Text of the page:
Ocean Rider Seahorse Farm and Tours | Kona Hawaii › Forums › Seahorse Life and Care › Barbori seahorse › Reply To: Barbori seahorse
That depends entirely on whether the Hippocampus barbouri seahorses from your local fish store are cultured seahorses that were born and raised in captivity or whether the H. barbouri are wild-caught seahorses that were collected from the ocean.
Captive-bred-and-raised Hippocampus barbouri that are trained to eat frozen Mysis as their staple, everyday diet are a fairly good choice for your first seahorses, Joe. However, if the barbouri available from your local pet dealer are delicate, wild-caught seahorses, then they would be a terrible choice for a beginning seahorse keeper, sir.
Having said that, Joe, I should explain that, in general, I believe the home hobbyist is always much better off ordering his seahorses directly from the breeder or collector, rather than purchasing them from their local pet store or fish store. The reason for this is that when you get the seahorses directly from the source, you can be assured that they have been handled properly and fed well, so that they are likely to reach you in the best condition. The seahorses that reach our local pet store have often undergone a long arduous journey from collector or breeder to wholesaler to your retail pet dealer, and are likely to have been starved or handled inappropriately at every step along the way. Pet dealers are often uninformed about the unusual requirements and specialized feeding habits of seahorses, so they often lack the proper food for them, and the seahorses are often malnourished as a result. Worst of all, when they reach your local fish store, the seahorses are normally kept in aquariums that share a common water supply with all of the rest of the marine fish in the store. This means they can be exposed to any pathogens or parasites that those other wild fish from all around the world may be carrying, and that is very undesirable for obvious reasons.
However, obtaining the seahorses locally does save you shipping costs and it does allow you to handpick the seahorses and examine them closely before you make a purchase, and if you are going to purchase a pony from your local fish store, Joe, it’s absolutely imperative that you examine it very closely before you do so in order to make sure that it is healthy and eating frozen Mysis.
Here are the warning signs and symptoms to check for when you’re giving a seahorse at your LFS a visual inspection, sir:
When performing an initial physical exam, the posture and buoyancy of the seahorse should be closely scrutinized. A seahorse bobbing at the surface is abnormally and positively buoyant. Buoyant animals will often struggle to maneuver deeper into the water column. They should be evaluated for air entrapment problems such as air in the brood pouch (males) or hyperinflated swim bladders. If the tail is extended outward caudodorsally or ‘scorpion-style,’ examine the subcutis of the tail for gas bubbles (subcutaneous emphysema). Subcutaneous emphysema of tail segment also appears to be a condition restricted to males.
Just as abnormal is a seahorse that is lying horizontally at the tank bottom for extended time periods. This may be an indication of generalized weakness or it may indicate negative buoyancy associated with swim bladder disease or fluid accumulation in the brood pouch or the coelomic cavity.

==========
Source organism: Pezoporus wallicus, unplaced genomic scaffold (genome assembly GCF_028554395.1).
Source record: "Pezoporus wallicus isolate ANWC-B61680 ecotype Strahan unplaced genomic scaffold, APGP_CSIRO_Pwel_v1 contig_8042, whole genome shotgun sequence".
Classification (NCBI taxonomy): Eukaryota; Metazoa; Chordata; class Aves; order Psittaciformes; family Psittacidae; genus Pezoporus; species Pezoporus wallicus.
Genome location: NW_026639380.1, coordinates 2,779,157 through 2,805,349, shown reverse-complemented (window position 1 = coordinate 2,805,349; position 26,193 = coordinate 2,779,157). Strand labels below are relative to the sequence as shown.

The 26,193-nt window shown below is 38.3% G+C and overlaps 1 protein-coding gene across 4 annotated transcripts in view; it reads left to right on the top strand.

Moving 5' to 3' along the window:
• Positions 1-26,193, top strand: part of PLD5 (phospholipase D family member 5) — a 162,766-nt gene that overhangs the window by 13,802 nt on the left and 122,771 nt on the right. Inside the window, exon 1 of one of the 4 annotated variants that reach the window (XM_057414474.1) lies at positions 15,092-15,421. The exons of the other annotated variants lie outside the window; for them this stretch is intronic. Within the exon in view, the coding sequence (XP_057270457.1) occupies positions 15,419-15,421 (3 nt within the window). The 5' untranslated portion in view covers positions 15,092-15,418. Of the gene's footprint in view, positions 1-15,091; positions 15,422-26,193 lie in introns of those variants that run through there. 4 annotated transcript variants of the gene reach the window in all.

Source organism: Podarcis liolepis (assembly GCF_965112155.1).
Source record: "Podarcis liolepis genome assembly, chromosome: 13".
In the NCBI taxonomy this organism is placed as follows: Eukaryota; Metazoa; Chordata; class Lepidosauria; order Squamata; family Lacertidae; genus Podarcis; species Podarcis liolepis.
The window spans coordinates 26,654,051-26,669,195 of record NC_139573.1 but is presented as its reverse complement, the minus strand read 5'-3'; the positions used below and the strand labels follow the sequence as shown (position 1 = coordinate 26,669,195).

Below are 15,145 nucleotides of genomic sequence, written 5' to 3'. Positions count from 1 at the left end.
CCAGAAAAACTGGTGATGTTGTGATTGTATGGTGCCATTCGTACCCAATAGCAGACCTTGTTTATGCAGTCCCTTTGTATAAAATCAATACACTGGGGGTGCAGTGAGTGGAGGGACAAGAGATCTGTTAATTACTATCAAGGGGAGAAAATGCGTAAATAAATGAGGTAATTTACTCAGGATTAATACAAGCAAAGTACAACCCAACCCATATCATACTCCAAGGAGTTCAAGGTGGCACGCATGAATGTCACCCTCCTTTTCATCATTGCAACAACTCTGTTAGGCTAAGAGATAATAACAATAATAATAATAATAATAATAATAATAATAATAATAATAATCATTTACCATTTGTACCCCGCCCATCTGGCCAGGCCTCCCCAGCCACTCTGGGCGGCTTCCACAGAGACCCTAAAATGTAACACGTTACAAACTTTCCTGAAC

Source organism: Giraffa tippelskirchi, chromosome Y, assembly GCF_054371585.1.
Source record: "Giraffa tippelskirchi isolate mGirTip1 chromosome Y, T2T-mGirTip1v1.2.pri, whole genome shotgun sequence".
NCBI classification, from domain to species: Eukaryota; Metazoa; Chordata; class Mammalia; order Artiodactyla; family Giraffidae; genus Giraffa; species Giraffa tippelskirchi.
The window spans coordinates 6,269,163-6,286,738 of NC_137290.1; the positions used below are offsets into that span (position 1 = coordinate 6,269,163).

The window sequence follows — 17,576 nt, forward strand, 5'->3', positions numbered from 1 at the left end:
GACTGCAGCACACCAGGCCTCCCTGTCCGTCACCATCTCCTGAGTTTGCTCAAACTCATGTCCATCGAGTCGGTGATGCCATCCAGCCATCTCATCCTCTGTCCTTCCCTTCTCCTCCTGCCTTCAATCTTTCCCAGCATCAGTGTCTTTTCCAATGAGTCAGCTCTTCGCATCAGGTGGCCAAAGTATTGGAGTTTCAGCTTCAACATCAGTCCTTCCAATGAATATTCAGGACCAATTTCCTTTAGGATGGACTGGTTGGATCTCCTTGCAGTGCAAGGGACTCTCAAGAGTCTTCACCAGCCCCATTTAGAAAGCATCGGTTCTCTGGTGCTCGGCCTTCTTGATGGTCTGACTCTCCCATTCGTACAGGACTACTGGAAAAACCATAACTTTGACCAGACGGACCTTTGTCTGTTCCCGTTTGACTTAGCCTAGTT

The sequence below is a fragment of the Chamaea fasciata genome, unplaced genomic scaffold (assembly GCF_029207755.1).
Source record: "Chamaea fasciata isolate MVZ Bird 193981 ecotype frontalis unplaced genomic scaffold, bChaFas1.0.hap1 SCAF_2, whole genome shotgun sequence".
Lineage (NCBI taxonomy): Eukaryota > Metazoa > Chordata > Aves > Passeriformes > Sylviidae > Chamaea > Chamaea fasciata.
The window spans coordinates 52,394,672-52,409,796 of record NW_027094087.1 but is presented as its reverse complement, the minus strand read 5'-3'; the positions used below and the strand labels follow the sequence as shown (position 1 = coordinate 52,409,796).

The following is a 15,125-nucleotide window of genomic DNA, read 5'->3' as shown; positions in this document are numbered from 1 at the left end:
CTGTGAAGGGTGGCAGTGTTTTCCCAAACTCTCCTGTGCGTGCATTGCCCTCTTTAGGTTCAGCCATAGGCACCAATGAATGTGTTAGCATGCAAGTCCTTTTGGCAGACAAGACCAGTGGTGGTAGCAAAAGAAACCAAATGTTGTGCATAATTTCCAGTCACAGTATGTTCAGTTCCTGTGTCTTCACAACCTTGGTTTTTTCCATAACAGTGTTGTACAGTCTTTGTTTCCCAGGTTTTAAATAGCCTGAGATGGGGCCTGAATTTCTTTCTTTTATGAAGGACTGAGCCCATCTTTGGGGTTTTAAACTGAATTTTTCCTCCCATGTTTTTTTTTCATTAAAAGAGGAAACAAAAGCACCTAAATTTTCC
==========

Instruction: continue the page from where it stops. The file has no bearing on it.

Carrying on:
Evaluate the seahorse’s feeding response. Seahorses normally forage almost constantly during daylight hours. An individual that consistently refuses appropriately sized live food is behaving very abnormally and should receive nutritional support to meet its caloric needs.
The rate and pattern of breathing should also be evaluated. Rapid breathing and ‘coughing’ (huffing or expulsion of water in a forceful manner through the opercular opening or the mouth) suggest gill disease.
The entire body surface including the fins should be examined for hemorrhagic regions, erosions, ulcerations, excessive body mucus, unusual spots, lumps or bumps as well as the presence of subcutaneous gas bubbles. Evaluate both eyes for evidence of periorbital edema, exophthalmia, and any lenticular or corneal opacities. Since seahorses are visual predators, maintaining normal vision is absolutely essential to successful foraging. The tube snout is also very important to normal feeding activity. It is utilized like a pipette to literally suck prey out of the water column.
Evaluate the tube snout for evidence of edema, erosions, and successful protraction/retraction of the small, anterior, drawbridge-like segment of the lower jaw. Close
evaluation of the tail tip for erosive/necrotic lesions should also be performed.
Finally, the anal region should be closely evaluated for redness, swelling, or tissue prolapse. For closer evaluation it may require getting the seahorse in hand. If this is the case, wear non-powdered latex gloves to prevent injury to the integument of the animal.
Last, but perhaps the most important of all, ask your pet dealer to feed the seahorse before you make a purchase. If the pet dealer does not agree to do so, or if the seahorse(s) refuse to eat when food is offered to them, do NOT buy that seahorse. Something is clearly wrong with it, and the chances are excellent that the seahorse is already on the way out.
If the seahorse passes this visual examination, and is eating well and behaving normally, with none of the red flags or warning signs discussed above, only then should you consider taking him home. That’s a quick checklist you can use to determine if the seahorses at your LFS appeared to be healthy or not before you make a purchase, Joe.
Good luck, sir!
Pete Giwojna, Ocean Rider Tech Support